Cash assistance will be continued until June 31 2019. If the refugee fails to leave their accommodation, their cash is due to cease with immediate effect on March 31 2019.
Those who got asylum between August 1, 2017 and December 31, 2018 will eventually also be asked to leave their camp or accommodation and will lose access to the cash assistance but these programs will be rolled out gradually over the coming months and years.
Who is exempt?
Those who are assessed as vulnerable will be allowed to stay in accommodation for longer and will continue to receive cash assistance. Children who are enrolled in school near a camp can also stay in that camp, with their families, until the end of the school year at the end of June.
Those already living in private accommodation will continue to receive cash assistance until the end of June 2019 anyway.
So far, only 200 people have been assessed capable of managing without assistance.
The charity Refugee Legal Support in Athens is worried that for those whose assistance might be coming to an end, there are not adequate provisions in place and that many will become homeless. Refugees need a home even once they have been recognized, they wrote in an open letter to protest the policy enforcement. They argue that “housing is … the gateway to integration and enjoying adequate living conditions is an essential factor of successful social inclusion.”
They claim that the Greek welfare system is “not adequately equipped to host and support recognized refugees” and that there is a fundamental lack of social housing provision “both for locals and newcomers.”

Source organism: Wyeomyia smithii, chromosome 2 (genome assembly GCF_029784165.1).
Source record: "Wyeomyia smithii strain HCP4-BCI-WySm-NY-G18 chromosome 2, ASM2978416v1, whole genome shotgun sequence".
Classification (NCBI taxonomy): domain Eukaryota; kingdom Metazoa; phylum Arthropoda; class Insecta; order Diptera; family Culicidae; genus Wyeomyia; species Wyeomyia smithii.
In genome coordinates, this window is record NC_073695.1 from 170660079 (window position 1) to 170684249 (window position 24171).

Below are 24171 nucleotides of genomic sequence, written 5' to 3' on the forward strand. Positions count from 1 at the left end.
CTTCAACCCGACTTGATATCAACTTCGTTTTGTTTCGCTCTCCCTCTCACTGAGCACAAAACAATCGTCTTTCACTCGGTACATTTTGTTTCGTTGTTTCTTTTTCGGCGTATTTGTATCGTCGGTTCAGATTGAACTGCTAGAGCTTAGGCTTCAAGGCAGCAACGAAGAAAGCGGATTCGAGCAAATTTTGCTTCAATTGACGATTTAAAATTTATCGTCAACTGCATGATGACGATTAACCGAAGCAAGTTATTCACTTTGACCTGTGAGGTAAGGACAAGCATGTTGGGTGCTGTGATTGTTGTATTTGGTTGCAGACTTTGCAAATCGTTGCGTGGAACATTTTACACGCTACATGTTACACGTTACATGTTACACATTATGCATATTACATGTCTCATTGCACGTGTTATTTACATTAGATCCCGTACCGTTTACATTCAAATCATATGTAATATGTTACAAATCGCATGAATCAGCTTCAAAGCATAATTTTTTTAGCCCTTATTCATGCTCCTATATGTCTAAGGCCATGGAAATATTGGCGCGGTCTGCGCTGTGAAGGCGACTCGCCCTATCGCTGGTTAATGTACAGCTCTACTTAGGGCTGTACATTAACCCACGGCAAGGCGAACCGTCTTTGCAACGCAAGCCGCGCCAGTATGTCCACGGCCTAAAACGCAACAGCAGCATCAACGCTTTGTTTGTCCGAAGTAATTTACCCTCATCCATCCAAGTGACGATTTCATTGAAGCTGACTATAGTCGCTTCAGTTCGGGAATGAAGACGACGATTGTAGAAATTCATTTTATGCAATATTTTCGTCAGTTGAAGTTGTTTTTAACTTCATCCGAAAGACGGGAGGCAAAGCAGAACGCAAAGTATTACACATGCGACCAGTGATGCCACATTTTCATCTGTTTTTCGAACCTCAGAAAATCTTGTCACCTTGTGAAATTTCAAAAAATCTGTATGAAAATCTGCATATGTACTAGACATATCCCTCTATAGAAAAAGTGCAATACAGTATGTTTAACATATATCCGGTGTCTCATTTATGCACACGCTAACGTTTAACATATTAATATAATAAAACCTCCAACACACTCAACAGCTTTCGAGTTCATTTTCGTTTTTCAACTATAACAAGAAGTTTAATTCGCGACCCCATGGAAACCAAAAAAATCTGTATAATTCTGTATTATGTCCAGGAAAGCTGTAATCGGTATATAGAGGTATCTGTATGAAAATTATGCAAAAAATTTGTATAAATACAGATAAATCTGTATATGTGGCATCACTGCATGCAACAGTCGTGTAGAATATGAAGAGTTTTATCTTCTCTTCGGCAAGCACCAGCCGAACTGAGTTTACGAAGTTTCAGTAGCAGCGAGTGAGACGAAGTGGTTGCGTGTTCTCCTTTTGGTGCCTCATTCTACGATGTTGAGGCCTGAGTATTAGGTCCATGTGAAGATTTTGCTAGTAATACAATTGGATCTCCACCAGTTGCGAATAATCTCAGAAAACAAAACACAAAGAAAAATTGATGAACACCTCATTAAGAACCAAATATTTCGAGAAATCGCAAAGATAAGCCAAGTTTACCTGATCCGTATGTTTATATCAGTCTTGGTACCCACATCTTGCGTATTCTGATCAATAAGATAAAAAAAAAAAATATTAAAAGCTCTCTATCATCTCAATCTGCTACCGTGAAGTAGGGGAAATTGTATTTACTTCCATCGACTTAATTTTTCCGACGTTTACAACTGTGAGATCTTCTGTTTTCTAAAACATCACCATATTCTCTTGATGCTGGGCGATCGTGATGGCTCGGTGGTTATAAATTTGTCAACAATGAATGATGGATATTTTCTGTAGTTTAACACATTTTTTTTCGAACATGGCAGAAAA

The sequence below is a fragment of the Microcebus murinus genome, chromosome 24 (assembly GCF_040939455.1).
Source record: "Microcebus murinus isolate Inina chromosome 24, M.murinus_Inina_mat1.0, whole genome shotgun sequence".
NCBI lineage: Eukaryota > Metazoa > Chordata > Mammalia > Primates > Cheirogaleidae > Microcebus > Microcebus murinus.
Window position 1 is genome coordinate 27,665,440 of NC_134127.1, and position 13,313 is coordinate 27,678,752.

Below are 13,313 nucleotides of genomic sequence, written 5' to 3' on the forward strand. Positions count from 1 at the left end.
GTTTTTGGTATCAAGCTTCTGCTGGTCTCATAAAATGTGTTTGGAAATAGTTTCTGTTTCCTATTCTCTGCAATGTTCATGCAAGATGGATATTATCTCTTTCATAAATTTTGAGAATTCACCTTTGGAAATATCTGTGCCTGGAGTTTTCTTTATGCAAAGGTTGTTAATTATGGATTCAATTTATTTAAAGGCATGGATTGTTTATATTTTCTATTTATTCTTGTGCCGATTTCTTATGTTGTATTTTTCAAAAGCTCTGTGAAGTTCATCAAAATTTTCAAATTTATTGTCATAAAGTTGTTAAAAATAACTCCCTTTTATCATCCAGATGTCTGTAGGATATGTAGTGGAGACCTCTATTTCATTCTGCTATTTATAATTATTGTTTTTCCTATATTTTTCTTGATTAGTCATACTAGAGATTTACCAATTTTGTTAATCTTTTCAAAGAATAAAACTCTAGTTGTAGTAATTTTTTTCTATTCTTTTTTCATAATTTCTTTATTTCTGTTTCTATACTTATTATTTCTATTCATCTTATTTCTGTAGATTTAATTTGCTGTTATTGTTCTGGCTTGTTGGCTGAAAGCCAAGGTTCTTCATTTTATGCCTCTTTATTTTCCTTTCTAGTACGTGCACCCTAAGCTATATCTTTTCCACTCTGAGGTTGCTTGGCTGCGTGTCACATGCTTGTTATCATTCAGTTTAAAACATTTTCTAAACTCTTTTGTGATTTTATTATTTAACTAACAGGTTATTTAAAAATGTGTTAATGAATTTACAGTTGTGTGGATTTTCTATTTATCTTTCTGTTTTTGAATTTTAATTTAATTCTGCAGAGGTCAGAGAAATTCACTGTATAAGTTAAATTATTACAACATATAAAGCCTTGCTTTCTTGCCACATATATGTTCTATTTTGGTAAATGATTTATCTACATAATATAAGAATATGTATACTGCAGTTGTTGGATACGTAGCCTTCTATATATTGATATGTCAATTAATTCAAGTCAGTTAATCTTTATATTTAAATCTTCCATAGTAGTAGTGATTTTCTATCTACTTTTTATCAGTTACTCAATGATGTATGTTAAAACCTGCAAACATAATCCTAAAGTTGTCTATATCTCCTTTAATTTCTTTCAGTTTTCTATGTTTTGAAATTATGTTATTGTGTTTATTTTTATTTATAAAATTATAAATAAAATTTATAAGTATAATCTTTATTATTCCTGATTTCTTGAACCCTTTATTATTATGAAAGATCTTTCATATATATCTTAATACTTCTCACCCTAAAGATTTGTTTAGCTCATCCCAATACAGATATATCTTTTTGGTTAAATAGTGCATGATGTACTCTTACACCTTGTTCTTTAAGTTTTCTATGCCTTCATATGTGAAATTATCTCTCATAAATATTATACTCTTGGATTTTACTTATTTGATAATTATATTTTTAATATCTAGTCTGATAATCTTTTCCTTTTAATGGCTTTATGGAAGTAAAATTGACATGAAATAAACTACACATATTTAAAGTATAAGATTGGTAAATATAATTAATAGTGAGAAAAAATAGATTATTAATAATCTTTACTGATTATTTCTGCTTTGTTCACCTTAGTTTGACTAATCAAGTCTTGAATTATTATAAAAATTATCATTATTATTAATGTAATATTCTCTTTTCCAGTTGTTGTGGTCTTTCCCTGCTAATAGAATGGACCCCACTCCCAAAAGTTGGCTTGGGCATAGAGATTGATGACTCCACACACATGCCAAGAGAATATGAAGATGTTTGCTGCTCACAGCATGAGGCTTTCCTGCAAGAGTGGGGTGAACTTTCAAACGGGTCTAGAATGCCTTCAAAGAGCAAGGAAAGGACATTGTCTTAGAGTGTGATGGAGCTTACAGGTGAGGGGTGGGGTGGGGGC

They call upon the European Commission to make sure that everyone who has gone through the asylum process be provided with an adequate housing solution at the end of their process.
UNHCR ‘welcomes’ government initiative
For those asked to leave the ESTIA program, the Greek government is putting in place support programs to be rolled out in June. The UNHCR welcomes the “set of concrete actions announced by the Greek Ministry of Migration Policy to support refugees in accessing gainful employment and social solidarity safety nets as they integrate in Greece.”
The Greek government strategy will cover 5,000 newly recognized refugees and will offer a vocational training program to an additional 3,000. The 200 currently asked to leave their accommodation by the end of March will be prioritized for this vocational training and will be helped to access social solidarity income, according to UNHCR.
Provisions for the vulnerable
The UNHCR say that the government changes are needed to accommodate thousands of vulnerable new arrivals in the country.
"We have right now 100's of asylum-seekers who are in very difficult conditions on Samos, who have vulnerabilities and they would be eligible for places in ESTIA as long as places are available," says Cheshirkov.
The grace period for ESTIA, however, will no longer be extended, according to information available to Refugee Info. Those who receive asylum in 2019 will probably be granted the six months statutory leave to remain in accommodation and receiving cash assistance, as the program was designed, and then it will stop, Refugee Info writes on their blog.
Cheshirkov said that there was a meeting between the Greek government and NGOs last Tuesday and there is a "clear understanding that a thorough process has been carried out [to assess the people who can manage on their own] ...and the Greek government has provided concrete assurances that specific actions will be taken to support those who will leave at the end of the month. It is understandable that some will have concerns but we have to look at the sustainability of the program. The reception system in Greece cannot just continue to grow."